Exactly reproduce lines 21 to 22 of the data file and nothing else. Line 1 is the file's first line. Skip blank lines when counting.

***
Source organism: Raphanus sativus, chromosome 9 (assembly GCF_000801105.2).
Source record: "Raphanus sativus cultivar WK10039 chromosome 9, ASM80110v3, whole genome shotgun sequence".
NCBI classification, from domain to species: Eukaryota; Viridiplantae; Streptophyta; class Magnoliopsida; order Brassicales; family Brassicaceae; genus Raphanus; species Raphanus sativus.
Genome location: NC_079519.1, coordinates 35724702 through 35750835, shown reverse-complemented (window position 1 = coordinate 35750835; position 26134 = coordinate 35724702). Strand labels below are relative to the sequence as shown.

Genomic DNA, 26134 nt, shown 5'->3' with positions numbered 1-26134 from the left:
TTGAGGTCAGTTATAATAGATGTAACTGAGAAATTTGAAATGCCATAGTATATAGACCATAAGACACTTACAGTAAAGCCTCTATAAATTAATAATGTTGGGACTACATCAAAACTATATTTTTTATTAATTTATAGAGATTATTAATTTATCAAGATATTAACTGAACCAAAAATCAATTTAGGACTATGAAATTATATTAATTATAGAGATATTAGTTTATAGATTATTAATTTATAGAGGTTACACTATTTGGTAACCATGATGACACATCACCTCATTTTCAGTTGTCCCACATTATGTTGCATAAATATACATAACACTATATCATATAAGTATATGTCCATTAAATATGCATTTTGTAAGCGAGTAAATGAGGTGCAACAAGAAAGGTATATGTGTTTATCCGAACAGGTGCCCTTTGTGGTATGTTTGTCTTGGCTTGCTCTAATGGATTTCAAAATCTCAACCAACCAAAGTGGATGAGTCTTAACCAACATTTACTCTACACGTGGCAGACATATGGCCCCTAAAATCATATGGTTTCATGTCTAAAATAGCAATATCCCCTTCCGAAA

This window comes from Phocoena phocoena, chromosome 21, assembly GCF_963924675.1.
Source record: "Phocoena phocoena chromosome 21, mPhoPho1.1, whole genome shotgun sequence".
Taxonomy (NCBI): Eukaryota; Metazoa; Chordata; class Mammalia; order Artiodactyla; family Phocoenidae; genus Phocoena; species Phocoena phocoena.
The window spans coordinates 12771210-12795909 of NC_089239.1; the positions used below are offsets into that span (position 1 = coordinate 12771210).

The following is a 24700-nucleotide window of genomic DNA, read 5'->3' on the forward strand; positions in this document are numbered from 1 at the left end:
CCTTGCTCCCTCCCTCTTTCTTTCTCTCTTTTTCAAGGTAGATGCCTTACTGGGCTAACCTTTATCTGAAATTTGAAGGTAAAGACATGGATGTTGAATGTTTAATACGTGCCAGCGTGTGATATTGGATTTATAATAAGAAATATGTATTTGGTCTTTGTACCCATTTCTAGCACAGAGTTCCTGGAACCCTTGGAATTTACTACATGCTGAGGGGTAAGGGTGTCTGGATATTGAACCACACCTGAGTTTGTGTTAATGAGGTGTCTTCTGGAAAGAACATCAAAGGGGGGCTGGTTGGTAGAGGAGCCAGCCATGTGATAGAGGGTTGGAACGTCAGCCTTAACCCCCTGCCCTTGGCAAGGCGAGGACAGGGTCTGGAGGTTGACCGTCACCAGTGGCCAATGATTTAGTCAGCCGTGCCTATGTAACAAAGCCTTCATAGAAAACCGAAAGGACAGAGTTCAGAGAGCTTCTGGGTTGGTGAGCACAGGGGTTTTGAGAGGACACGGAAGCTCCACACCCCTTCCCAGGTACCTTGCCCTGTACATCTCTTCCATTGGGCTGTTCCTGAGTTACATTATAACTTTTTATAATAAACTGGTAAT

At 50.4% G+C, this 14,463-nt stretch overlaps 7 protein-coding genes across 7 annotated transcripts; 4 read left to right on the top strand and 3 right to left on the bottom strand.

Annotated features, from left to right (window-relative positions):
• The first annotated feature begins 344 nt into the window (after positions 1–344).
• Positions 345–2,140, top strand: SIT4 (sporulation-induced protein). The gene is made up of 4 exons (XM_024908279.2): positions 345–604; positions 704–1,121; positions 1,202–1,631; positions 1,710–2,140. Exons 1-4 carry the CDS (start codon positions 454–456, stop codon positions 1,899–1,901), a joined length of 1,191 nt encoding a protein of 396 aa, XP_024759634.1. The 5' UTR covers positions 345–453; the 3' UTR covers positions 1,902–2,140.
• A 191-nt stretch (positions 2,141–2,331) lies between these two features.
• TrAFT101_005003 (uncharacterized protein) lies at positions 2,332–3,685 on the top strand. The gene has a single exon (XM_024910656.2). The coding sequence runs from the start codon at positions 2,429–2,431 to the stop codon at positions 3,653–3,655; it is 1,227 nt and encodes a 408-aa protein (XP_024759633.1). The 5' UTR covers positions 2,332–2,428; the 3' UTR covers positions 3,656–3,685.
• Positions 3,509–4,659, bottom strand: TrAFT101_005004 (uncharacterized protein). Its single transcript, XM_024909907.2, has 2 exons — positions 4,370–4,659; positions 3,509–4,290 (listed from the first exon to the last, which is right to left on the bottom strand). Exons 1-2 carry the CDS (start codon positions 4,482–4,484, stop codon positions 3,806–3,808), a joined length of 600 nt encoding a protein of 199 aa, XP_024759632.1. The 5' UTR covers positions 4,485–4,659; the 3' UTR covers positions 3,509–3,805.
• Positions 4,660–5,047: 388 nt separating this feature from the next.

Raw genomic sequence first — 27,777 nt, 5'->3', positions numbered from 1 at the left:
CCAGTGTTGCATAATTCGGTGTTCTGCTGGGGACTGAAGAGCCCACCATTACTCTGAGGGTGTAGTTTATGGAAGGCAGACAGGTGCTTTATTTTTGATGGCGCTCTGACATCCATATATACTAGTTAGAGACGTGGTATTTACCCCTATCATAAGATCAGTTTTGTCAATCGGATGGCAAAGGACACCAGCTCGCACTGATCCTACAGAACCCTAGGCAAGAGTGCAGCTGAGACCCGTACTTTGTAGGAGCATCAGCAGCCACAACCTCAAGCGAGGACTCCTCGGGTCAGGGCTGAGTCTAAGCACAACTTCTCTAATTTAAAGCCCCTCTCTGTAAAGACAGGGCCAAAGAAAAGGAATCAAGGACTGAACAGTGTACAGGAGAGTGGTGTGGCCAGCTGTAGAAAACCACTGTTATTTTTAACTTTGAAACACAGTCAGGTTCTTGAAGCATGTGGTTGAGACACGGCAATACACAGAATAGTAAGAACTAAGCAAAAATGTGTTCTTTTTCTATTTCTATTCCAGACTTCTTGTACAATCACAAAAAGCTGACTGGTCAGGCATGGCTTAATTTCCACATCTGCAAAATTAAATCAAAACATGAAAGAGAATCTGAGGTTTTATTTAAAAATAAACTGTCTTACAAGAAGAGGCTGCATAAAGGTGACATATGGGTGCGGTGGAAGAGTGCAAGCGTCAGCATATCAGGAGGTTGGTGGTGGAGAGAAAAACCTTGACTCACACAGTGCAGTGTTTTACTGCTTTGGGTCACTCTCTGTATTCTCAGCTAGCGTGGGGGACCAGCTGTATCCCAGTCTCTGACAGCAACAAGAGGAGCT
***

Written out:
Raw genomic sequence first — 27,777 nt, 5'->3', positions numbered from 1 at the left:
CCAGTGTTGCATAATTCGGTGTTCTGCTGGGGACTGAAGAGCCCACCATTACTCTGAGGGTGTAGTTTATGGAAGGCAGACAGGTGCTTTATTTTTGATGGCGCTCTGACATCCATATATACTAGTTAGAGACGTGGTATTTACCCCTATCATAAGATCAGTTTTGTCAATCGGATGGCAAAGGACACCAGCTCGCACTGATCCTACAGAACCCTAGGCAAGAGTGCAGCTGAGACCCGTACTTTGTAGGAGCATCAGCAGCCACAACCTCAAGCGAGGACTCCTCGGGTCAGGGCTGAGTCTAAGCACAACTTCTCTAATTTAAAGCCCCTCTCTGTAAAGACAGGGCCAAAGAAAAGGAATCAAGGACTGAACAGTGTACAGGAGAGTGGTGTGGCCAGCTGTAGAAAACCACTGTTATTTTTAACTTTGAAACACAGTCAGGTTCTTGAAGCATGTGGTTGAGACACGGCAATACACAGAATAGTAAGAACTAAGCAAAAATGTGTTCTTTTTCTATTTCTATTCCAGACTTCTTGTACAATCACAAAAAGCTGACTGGTCAGGCATGGCTTAATTTCCACATCTGCAAAATTAAATCAAAACATGAAAGAGAATCTGAGGTTTTATTTAAAAATAAACTGTCTTACAAGAAGAGGCTGCATAAAGGTGACATATGGGTGCGGTGGAAGAGTGCAAGCGTCAGCATATCAGGAGGTTGGTGGTGGAGAGAAAAACCTTGACTCACACAGTGCAGTGTTTTACTGCTTTGGGTCACTCTCTGTATTCTCAGCTAGCGTGGGGGACCAGCTGTATCCCAGTCTCTGACAGCAACAAGAGGAGCT